AND THAT'S NOT THE TRUTH, RUTH
They're wrong, she claims.
They're hypocrites, she cries.
Ruth is correct when she states that it was Labour, and particularly Bilderberger Brown, who encouraged and allowed The City to go on its reckless gambling spree and fuck us left, right and sideways for every penny they could.
But she is wrong to side with the banks with their argument that they must build up their balance sheets first.
1. They've been bailed out...by us...with our money. People are going to die unnecessarily, people are going to lose their homes unnecessarily, people are going to lose their jobs, their families, their dignity, unnecessarily. They owe us big time. We can very easily ask for it all back and start a new system that benefits us, the British people, instead of a cabal of warmongering, reckless megalomaniacs (but our whimpy leaders don't want to lose their cushy post-Government careers in The City or Academia).
2. Here's what I don't get : the banks create our money out of nothing. If they all created money to stimulate the economy, a few billion here and a few billion there for British businesses, then where will those customers deposit their business loans? Probably in a British bank. Those business customers pay their employees wages. And where will those employees deposit their wages? In a British bank; take your pick from HSBC to NatWest to Coop. And once they are deposited in a British bank then they can be used to create even more money in the credit pyramid for more business loans for jobs, and more mortgages so people can buy or stay in their homes.
What is wrong with that?
The banks were perfetly happy to inflate a housing credit bubble to create debt instruments to gamble with, but not happy to help drag the British economy out of the shithole they threw us into.
Why is that? Hmm?
Are the banks deliberately withholding credit from the economy to cause or deepen a global crisis, one that requires a global solution?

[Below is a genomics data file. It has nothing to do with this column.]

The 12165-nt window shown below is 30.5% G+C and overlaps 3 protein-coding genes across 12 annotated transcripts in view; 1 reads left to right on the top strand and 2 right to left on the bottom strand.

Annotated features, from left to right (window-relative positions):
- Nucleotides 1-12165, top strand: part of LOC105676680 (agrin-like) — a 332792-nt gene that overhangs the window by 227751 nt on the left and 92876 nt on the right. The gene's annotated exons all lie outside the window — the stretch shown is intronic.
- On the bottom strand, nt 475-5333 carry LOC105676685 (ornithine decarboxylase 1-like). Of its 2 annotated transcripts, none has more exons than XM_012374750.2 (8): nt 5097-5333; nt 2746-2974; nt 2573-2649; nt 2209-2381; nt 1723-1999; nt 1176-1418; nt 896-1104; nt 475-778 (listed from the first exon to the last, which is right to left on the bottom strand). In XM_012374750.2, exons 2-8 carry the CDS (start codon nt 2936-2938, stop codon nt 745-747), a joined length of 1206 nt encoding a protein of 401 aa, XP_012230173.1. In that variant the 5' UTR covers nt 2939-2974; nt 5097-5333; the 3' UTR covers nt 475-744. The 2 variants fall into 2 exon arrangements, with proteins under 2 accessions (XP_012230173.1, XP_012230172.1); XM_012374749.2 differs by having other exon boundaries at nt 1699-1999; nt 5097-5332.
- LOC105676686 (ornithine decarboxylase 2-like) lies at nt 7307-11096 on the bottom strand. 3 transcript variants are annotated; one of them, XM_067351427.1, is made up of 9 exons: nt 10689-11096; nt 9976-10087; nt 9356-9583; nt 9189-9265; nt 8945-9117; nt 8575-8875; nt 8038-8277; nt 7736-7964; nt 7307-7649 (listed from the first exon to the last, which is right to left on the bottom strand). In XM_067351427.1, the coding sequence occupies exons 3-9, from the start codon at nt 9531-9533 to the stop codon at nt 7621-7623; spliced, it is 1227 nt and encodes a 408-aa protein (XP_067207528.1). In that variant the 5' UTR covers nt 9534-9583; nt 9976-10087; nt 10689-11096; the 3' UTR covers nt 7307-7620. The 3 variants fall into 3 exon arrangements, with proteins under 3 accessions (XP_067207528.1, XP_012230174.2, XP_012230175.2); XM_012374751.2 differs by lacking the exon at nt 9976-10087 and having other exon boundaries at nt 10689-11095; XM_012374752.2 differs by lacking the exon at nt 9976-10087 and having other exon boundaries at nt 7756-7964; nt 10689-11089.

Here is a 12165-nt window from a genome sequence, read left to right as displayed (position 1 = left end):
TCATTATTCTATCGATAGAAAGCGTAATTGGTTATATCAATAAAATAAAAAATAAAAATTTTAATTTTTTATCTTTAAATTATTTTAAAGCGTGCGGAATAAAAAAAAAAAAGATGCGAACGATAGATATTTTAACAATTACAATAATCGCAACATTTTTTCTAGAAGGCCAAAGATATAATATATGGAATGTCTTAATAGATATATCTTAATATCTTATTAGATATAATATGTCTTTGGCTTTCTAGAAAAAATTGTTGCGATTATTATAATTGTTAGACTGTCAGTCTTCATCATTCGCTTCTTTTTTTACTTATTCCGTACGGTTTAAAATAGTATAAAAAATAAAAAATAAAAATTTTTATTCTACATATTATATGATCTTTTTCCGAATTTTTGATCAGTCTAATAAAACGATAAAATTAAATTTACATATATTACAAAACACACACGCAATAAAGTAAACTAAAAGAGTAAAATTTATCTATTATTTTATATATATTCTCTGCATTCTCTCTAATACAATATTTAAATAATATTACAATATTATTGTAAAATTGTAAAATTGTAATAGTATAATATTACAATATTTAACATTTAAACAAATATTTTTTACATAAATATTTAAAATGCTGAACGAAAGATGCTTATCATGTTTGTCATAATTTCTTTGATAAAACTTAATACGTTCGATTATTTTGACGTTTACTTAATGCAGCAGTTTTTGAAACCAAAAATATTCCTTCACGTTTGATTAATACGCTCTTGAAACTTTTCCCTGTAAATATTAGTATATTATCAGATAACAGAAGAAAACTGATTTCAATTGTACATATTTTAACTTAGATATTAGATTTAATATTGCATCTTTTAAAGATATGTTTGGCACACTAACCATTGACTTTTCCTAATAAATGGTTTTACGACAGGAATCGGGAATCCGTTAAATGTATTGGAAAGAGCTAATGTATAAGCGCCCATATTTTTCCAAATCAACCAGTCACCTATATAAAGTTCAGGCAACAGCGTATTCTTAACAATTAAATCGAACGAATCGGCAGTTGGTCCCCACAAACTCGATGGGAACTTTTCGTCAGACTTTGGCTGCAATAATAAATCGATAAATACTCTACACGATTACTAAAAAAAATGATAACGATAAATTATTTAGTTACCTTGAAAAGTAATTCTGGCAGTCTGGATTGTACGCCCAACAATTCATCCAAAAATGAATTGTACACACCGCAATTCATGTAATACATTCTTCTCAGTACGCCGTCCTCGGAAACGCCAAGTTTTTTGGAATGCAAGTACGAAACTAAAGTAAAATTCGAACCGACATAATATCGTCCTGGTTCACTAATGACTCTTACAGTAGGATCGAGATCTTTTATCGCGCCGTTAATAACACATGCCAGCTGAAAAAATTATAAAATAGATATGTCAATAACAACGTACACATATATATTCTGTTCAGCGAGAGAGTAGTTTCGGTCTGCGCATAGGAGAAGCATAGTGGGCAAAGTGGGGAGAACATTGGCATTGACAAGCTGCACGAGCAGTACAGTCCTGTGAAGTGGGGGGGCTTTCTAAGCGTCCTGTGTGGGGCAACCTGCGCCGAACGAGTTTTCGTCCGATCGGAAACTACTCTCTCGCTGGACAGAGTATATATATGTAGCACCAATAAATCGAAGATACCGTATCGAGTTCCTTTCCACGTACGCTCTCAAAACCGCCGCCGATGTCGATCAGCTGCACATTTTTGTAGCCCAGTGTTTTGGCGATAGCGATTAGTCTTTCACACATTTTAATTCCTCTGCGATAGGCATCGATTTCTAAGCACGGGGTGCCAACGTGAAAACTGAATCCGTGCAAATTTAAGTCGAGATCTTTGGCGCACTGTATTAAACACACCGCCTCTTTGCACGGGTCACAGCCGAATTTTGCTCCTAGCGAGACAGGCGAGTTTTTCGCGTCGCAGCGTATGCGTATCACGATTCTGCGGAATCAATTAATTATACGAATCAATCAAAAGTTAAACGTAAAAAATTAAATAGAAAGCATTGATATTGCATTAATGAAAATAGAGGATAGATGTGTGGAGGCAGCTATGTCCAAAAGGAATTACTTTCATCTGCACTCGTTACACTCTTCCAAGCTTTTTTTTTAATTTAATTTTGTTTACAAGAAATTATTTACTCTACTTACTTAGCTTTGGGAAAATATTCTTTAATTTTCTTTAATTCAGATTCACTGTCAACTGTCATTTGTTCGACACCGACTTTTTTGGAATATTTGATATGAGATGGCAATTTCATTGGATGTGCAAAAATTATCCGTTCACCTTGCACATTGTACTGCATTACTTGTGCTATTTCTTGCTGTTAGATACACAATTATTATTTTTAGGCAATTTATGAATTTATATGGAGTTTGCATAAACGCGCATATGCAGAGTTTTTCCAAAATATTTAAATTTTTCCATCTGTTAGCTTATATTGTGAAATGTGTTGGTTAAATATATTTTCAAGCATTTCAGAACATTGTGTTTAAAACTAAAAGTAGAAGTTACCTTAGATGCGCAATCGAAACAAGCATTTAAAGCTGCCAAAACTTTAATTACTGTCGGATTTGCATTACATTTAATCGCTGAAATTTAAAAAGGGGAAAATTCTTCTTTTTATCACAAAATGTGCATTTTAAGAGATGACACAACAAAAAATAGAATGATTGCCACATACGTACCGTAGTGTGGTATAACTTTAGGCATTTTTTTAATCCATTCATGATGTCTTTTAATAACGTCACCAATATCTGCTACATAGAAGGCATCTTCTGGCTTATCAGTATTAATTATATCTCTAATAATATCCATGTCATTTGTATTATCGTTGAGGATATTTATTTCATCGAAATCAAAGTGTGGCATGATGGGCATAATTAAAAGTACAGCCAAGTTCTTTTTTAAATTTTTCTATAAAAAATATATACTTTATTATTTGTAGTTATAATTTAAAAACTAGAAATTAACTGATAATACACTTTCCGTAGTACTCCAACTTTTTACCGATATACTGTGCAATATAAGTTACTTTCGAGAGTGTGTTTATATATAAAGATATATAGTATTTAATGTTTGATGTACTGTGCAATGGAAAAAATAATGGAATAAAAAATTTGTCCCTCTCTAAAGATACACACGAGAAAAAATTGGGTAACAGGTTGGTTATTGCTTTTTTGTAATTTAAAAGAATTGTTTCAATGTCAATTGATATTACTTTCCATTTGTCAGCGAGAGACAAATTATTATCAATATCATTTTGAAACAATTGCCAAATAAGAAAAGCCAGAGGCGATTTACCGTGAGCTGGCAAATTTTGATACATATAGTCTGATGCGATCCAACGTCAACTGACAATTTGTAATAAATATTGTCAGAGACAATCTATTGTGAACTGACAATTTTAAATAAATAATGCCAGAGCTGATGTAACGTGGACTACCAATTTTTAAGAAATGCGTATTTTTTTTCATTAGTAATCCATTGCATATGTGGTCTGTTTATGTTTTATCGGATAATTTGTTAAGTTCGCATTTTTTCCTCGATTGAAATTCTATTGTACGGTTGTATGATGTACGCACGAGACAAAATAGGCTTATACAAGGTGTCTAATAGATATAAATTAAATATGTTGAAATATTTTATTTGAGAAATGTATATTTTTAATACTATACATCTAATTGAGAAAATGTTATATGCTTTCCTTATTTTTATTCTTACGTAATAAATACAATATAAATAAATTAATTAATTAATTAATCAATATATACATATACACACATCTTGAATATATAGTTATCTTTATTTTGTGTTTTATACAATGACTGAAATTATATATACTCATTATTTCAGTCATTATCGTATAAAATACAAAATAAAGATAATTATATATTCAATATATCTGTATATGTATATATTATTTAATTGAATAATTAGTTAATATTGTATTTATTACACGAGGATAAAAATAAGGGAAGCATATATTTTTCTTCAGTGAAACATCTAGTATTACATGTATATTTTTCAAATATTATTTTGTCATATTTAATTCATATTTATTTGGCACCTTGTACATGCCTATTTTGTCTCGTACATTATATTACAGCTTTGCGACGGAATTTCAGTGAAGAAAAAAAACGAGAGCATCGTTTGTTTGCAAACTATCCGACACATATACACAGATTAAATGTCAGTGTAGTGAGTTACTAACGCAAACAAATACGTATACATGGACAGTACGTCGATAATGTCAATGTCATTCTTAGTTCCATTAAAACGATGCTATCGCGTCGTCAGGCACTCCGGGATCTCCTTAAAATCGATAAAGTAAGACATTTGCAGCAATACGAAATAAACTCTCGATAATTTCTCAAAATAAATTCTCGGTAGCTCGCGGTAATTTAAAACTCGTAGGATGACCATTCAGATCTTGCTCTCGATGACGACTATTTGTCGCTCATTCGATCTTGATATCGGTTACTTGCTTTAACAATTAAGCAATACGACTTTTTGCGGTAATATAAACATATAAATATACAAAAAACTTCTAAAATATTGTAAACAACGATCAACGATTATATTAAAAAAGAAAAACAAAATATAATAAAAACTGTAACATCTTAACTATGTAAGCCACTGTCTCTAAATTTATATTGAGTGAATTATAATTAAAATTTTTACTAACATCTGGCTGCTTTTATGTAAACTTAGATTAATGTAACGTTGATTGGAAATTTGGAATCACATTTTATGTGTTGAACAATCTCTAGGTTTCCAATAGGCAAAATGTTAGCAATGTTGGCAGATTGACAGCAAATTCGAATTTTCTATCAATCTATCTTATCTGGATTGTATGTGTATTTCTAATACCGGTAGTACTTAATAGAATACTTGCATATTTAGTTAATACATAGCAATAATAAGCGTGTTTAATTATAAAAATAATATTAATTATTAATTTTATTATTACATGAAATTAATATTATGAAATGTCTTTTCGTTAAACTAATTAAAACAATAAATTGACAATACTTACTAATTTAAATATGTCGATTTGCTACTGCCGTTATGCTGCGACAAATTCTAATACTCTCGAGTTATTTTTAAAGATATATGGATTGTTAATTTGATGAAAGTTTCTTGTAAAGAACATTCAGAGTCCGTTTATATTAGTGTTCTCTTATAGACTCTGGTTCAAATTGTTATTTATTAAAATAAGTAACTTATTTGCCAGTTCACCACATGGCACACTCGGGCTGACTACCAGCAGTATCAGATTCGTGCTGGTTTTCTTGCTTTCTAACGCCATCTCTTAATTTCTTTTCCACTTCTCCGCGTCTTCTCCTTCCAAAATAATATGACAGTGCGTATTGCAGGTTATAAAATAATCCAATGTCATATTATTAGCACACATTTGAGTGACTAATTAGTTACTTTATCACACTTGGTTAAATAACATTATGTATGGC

I'm reading and hearing that something major is going to happen around the end of September/start of October. Something very, very big. And it is to do with finance and will start a second and more severe depression.
Something big is going to happen...and quite soon. And the banks know it.
From The Times
July 29, 2009
Big-bank bashing is pure political hypocrisy
The days of easy lending are emphatically over, as the Chancellor well knows. It was his Government that let debt run wild
Alistair Darling made it clear this week that the Government had not rescued the banking sector “out of some charitable act”, so the banks had a duty to get lending. At the meeting with the chief executives of seven of Britain’s biggest banks he effectively threatened them with a competition inquiry if they failed to increase cheap lending to mortgage borrowers and small businesses.
Without wishing to act as an apologist for the banks — and goodness knows there have been shocking failures of governance and supervision — the Chancellor’s stance suggests little more than political grandstanding. He surely already knows why the banks are behaving as they are. He knows that they need to raise margins to rebuild battered balance sheets.
The Bank of England’s Financial Stability Report, though it may not be everyone’s idea of a ripping yarn, contains some excellent explanatory material about the state of Britain’s banks. It does not make for very happy reading. In fact, it makes for very grim reading.
Briefly, the Bank makes it very clear that banks’ balance sheets remain weak and are vulnerable to any setbacks in the recovery of the financial markets or the wider economy. If business’s bad debts rise or mortgage defaults accelerate significantly, such losses, on top of their current holdings of “toxic assets”, would further impair their balance sheets and curtail their ability to lend. But even if this does not happen on any great scale, given the economic uncertainties, banks may still wish to reduce their total lending compared with capital from the current high levels. Indeed, the regulators are likely to insist on this, especially for the big banks.